#hacking | #kids | #school | Briefs | Arizona urges Thanksgiving virus precautions | Kingman Daily Miner

PHOENIX – Arizona on Saturday reported 3,628 additional COVID-19 cases and 30 more deaths amid increasing hospitalizations as health officials urged residents to take precautions during Thanksgiving gatherings to prevent infections.

The Department of Health Services recommended holding Thanksgiving celebrations outside along with masks, social distancing and staying home if sick.

“Don’t let down your guard, even around close friends and relatives who aren’t members of your household,” the department said on Twitter.

Arizona has been experiencing a rise in cases, hospitalizations and deaths since late September and early October. Officials have cited business and school reopenings and public weariness with COVID-19 precautions.

With the additional cases and deaths reported Saturday, the state’s totals rose to 295,334 cases and 6,457 deaths, according to the state’s coronavirus dashboard.

Hospitalizations reached 1,916 as of Friday, with 435 of those patients in intensive care beds, for a total of 24,181 over the outbreak.

The number of reported infections is thought to be far higher because many people have not been tested, and studies suggest people can be infected with the virus without feeling sick.

5 shot, 1 fatally, during party in warehouse

PHOENIX – Five people were shot, one fatally, at an party in an empty warehouse early Saturday, Phoenix police said.

Officers responding to a report of a shooting at 5:30 a.m. found only a wounded female in the warehouse and she was pronounced dead at a hospital, Sgt. Ann Justus, a Police Department spokeswoman. At about the same time, four other people with gunshot wounds arrived at various medical facilities, and police believed they also had been at the warehouse, Justus said.

No identities were released and Justus said it wasn’t immediately known whether the dead person was an adult but that the victims’ ages apparently ranged from 17 to late 20s.

Attack on vendor hits website of Arizona courts

PHOENIX – A internet interruption resulting from a ransomware attack on a hosting provider has limited functionality of the Arizona state court system’s webpage for most of this week, according to the vendor and court officials.

The court system acknowledged the continuing problem in a brief notice on the judicial branch’s azcourts.gov homepage, which on Friday did not display the normal full array of content.

The vendor, Managed.com, said it had an “unscheduled service interruption” that began Monday and continued into Friday.

“On Nov.16, the Managed.com environment was attacked by a coordinated ransomware campaign,” the company said in an online notice posted Friday. “To ensure the integrity of our customers’ data, the limited number of impacted sites were immediately taken offline. Upon further investigation and out of an abundance of caution, we took down our entire system to ensure further customer sites were not compromised,”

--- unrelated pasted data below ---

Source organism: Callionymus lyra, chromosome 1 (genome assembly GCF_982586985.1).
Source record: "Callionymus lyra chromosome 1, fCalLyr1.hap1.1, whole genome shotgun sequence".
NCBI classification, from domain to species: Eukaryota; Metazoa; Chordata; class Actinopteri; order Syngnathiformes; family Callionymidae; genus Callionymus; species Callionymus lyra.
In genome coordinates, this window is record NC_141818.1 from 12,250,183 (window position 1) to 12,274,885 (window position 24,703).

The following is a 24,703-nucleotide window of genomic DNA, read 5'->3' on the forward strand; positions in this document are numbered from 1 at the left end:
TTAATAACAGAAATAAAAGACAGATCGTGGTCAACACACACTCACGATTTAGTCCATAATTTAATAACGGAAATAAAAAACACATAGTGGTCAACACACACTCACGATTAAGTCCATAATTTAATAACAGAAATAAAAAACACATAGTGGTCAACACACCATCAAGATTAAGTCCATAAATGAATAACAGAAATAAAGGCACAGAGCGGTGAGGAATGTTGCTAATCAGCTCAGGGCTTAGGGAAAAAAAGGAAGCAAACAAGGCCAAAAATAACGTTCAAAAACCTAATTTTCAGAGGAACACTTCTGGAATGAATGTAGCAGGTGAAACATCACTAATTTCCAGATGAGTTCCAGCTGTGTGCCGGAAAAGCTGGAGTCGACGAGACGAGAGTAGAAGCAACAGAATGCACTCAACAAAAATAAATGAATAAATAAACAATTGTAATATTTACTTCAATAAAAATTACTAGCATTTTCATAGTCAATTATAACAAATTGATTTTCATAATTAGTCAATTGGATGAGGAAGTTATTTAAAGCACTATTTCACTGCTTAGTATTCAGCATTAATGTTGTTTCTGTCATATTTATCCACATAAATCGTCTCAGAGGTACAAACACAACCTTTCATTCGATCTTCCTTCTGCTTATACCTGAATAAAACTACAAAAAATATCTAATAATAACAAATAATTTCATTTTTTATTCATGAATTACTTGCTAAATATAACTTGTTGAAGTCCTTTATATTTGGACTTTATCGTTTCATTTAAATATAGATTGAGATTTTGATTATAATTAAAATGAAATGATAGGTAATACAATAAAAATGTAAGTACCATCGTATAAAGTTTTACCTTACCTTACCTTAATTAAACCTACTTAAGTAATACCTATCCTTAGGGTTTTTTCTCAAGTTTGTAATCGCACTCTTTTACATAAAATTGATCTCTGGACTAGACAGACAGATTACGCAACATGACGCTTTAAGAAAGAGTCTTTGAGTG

The company said it was working to restore normal service. Aaron Nash, the court system’s spokesman, told the Arizona Republic that the impact appears to be limited to information connected with the azcourts.gov website and does not affect individual court or clerk’s offices.

Satellite or weather balloon crashes in eastern Arizona

PHOENIX – Navajo Nation officials in eastern Arizona are trying to determine if a satellite or a high-altitude weather balloon crash-landed in a remote area of the reservation.

Tully Begay, vice president of the tribe’s Dennehotso Chapter, told The Arizona Republic that the object landed about 1,200 feet from his home while he was away in Tuba City.

A Navajo Nation Council delegate said the gray object appeared to have four large solar panels with an orange parachute.

Navajo Police Department spokeswoman Christina Tsosie said officers responded to the area after receiving reports about an object that fell from the sky Wednesday and there were no reports of any injuries or property damage.

Tsosie described the object as a satellite, which she said crash-landed in the remote area of Dennehotso, a community about 25 miles east of Kayenta.

Tsosie said the cause of the crash wasn’t immediately known and the “satellite material” was released to employees from a company called Polar Field Services, the Republic said.

The newspaper said that according to Polar Field Services’ website, the Colorado-based firm specializes in providing logistics and support for expeditions to locations in extreme climates.

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